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Poems by Isaac Rosenberg

INTRODUCTORY MEMOIR He

INTRODUCTORY MEMOIR He went on to tell of his admirations, Rossetti coming first for him among modern artists. He had seen very little of early Italian art, but divined that theirs was the type of art which he thought the only kind worth having— " expression through passionate colour and definite design " —not " a moment frozen on to canvas,'' 1 but " the spontaneity of un-selfconscious and childlike nature—infinity of suggestion—that is as much part and voice of the artist's soul as the song to the bird. 11 As to modern poets, they were " difficult to get hold of 11 (their volumes being expensive), but he had an immense admiration for Francis Thompson— "that is the sort of poetry that appeals most to me. 11 He had done nothing yet in painting which he would care to show. He aspired to do imaginative work, but at present was practising portraiture, as it was necessary to earn a living. At my invitation Rosenberg came to see me. Small in stature, dark, bright-eyed, thoroughly Jewish in type, he seemed a boy with an unusual mixture of self-reliance and modesty. one could Indeed, no have had a more independent nature. Obviously sensitive, he was not touchy or aggressive. Possessed of vivid enthusiasms, he was shy in speech. One found in talk how strangely little 8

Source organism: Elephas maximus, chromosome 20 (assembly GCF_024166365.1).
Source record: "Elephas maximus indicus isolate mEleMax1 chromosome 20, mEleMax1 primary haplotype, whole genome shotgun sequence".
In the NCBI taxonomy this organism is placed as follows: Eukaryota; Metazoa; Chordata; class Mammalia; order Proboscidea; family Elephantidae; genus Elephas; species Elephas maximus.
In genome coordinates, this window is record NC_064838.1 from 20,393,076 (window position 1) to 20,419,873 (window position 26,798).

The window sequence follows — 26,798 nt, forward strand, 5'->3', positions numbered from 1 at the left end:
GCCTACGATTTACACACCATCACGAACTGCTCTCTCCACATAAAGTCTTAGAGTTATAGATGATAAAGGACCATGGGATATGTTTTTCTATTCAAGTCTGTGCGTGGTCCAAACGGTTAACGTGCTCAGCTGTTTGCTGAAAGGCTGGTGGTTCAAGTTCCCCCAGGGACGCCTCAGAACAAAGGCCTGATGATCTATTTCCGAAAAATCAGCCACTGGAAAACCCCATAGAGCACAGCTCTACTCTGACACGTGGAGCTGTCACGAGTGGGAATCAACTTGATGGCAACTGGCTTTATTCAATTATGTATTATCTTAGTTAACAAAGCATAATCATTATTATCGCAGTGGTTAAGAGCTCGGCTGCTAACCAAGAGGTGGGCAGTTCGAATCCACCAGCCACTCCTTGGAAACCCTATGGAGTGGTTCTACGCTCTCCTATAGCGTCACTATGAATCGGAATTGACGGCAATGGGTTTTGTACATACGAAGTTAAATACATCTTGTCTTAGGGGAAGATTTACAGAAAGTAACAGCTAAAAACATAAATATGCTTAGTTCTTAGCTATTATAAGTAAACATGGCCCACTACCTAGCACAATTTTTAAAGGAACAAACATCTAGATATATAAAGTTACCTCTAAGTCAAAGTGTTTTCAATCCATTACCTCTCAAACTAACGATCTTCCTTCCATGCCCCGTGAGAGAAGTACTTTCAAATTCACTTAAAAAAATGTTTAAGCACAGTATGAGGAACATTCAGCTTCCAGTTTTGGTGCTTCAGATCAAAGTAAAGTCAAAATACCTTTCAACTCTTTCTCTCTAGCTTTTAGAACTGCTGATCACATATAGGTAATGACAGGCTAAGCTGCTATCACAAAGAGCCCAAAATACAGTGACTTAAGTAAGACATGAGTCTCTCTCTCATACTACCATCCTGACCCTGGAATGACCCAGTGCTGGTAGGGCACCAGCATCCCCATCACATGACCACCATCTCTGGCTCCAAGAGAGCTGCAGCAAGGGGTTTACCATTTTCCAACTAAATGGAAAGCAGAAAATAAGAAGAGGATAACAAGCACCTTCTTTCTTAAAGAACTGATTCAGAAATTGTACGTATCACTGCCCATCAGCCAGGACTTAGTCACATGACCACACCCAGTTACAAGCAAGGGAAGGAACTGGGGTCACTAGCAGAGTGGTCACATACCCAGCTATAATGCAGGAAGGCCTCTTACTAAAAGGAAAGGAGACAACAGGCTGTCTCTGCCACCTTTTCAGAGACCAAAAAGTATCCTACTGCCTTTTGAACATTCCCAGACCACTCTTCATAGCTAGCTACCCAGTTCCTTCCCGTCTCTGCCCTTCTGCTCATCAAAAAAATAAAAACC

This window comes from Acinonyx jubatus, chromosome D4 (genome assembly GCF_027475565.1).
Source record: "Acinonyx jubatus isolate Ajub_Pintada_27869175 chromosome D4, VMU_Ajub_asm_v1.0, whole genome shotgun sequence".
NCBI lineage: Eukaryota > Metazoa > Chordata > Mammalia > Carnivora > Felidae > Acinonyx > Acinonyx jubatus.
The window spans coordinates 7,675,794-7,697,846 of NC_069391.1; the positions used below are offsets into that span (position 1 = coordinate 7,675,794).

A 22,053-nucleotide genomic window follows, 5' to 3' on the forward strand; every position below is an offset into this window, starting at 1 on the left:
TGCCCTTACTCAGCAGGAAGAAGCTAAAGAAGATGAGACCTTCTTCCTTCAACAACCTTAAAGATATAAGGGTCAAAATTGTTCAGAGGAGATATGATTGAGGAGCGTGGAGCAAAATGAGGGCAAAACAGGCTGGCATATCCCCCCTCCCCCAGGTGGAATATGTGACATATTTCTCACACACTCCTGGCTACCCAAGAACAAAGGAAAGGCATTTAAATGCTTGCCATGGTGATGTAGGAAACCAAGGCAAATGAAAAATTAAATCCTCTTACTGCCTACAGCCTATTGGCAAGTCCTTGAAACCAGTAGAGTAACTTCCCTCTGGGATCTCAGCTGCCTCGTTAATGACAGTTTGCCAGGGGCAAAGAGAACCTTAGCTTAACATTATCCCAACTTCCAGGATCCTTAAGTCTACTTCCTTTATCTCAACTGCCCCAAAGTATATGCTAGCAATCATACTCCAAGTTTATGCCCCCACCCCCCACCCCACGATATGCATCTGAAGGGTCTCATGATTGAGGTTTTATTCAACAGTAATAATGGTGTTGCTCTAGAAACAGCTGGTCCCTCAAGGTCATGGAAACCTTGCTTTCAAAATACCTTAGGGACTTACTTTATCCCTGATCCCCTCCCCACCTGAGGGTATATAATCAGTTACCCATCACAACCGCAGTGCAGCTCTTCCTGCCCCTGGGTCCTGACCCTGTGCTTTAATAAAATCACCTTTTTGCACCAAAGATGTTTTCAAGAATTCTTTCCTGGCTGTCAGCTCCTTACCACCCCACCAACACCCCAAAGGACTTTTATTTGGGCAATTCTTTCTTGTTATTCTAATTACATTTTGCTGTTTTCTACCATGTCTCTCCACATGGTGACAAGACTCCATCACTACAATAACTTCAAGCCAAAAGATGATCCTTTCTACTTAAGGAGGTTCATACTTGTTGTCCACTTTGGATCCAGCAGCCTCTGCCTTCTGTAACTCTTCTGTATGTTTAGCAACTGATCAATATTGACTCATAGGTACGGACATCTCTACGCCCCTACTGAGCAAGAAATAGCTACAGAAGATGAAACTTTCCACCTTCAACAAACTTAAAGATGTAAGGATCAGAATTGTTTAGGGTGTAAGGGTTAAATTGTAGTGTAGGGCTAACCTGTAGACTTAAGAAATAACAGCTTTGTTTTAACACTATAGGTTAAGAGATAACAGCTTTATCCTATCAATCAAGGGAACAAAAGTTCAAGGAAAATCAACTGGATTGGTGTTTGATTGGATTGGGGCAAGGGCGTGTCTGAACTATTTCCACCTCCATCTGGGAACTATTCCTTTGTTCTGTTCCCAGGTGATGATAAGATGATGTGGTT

POEMS BY ISAAC ROSENBERG of second-hand (in one of his age) there was in his opinions, how fresh a mind he brought to what he saw and read. There was an odd kind of charm in his manner which came from his earnest, transparent sincerity. The " sort of autobiography, 11 which I have never seen since I returned it to him, and has perhaps been destroyed, was the story of a youth, mentally ambitious, introspective, dissatisfied with his surroundings, consumed by secret desires for liberation and self-expression. The external facts of his life are briefly told. For these I am mainly indebted to his sister, Mrs. Wynick, whose devotion to her brother and his work was at all times unwearied. She gave much of a scanty leisure-time to typing copies of his poems, and many of them would have been lost but for her care in preserving them. Isaac Rosenberg was born at Bristol on the 25th of November, 1890. When he was seven he came to London with his parents. The family settled in the East End. The boy was sent to the Board School of St. George's in the East, and afterwards to the Stepney Board School. From childhood he showed a natural gift both for drawing and for writing. While at the Stepney school his promise 4